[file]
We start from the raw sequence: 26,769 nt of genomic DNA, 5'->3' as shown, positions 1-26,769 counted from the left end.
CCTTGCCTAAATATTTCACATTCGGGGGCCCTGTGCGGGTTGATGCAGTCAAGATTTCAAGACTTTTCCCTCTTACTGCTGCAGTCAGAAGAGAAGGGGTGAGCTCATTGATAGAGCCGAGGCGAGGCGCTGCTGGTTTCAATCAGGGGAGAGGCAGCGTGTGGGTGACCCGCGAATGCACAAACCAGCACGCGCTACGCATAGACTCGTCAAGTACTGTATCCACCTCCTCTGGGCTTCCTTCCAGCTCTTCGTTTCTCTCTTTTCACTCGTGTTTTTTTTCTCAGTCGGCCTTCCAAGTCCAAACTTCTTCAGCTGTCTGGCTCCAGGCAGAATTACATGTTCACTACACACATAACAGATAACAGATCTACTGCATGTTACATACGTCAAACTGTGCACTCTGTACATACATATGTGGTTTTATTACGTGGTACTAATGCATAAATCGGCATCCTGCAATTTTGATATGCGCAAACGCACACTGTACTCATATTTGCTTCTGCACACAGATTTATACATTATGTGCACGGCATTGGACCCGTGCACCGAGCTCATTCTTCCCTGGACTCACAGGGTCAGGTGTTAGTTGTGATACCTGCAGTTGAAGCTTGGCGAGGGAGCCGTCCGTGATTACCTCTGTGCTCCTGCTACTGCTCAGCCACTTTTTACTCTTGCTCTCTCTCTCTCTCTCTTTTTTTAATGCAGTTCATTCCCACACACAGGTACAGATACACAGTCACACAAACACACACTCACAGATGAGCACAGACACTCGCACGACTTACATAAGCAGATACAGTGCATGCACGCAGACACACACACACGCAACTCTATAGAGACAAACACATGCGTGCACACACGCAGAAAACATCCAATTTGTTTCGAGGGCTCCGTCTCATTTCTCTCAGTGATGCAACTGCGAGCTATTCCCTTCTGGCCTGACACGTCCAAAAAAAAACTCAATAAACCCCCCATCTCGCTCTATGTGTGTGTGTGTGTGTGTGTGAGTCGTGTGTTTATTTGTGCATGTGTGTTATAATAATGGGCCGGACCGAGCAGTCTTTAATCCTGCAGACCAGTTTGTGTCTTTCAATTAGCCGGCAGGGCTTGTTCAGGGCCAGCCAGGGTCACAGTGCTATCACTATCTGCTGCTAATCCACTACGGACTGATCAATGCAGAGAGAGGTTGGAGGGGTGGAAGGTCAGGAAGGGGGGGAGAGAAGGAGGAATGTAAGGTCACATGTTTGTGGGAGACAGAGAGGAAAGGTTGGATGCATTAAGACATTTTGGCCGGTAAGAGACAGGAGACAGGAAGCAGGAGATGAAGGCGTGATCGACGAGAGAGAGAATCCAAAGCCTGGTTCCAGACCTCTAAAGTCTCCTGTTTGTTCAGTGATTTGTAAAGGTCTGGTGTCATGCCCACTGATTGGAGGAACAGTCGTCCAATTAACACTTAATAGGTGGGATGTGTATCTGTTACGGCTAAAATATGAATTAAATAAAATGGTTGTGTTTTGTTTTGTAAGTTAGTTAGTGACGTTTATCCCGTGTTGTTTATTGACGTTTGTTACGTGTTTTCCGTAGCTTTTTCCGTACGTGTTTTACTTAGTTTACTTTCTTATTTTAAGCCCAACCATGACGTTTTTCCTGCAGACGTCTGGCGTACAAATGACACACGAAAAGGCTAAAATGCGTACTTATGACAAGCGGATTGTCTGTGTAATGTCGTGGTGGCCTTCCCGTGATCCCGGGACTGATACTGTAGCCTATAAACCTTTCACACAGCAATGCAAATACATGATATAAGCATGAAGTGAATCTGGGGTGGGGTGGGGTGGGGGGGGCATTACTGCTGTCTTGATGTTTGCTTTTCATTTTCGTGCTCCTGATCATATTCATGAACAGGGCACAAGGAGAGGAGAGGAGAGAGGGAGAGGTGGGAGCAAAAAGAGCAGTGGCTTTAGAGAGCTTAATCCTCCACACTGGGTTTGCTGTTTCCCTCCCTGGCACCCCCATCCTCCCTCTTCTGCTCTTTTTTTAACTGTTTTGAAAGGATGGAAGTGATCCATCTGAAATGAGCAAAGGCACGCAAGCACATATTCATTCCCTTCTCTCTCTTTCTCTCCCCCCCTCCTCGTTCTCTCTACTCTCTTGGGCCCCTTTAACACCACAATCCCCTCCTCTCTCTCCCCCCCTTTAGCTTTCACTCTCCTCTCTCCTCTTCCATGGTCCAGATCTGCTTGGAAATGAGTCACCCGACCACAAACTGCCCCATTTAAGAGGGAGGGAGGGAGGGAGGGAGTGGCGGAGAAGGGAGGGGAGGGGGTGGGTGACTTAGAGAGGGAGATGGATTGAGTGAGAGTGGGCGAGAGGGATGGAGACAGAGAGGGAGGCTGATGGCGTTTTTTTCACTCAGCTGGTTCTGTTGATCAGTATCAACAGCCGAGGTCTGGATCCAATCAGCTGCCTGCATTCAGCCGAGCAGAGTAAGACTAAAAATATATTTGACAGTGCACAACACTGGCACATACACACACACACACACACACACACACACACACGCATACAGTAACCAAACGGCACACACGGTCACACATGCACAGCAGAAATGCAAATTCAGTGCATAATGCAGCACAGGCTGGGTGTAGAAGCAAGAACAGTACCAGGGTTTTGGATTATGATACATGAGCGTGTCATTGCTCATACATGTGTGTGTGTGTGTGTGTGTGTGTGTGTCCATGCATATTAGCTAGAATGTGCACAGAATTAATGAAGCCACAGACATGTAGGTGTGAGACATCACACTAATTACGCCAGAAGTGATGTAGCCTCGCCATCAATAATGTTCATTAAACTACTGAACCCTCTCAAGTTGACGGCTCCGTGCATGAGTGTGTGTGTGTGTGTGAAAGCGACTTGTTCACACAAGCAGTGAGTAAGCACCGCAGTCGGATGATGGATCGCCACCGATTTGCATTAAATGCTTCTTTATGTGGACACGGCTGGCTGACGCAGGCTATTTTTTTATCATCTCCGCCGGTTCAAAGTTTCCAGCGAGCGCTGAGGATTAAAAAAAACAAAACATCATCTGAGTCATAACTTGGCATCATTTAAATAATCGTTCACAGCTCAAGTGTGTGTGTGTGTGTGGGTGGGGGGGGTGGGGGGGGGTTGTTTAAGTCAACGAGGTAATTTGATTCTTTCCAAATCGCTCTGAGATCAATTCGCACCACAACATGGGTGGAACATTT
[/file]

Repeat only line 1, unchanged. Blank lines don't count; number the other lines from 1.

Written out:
We start from the raw sequence: 26,769 nt of genomic DNA, 5'->3' as shown, positions 1-26,769 counted from the left end.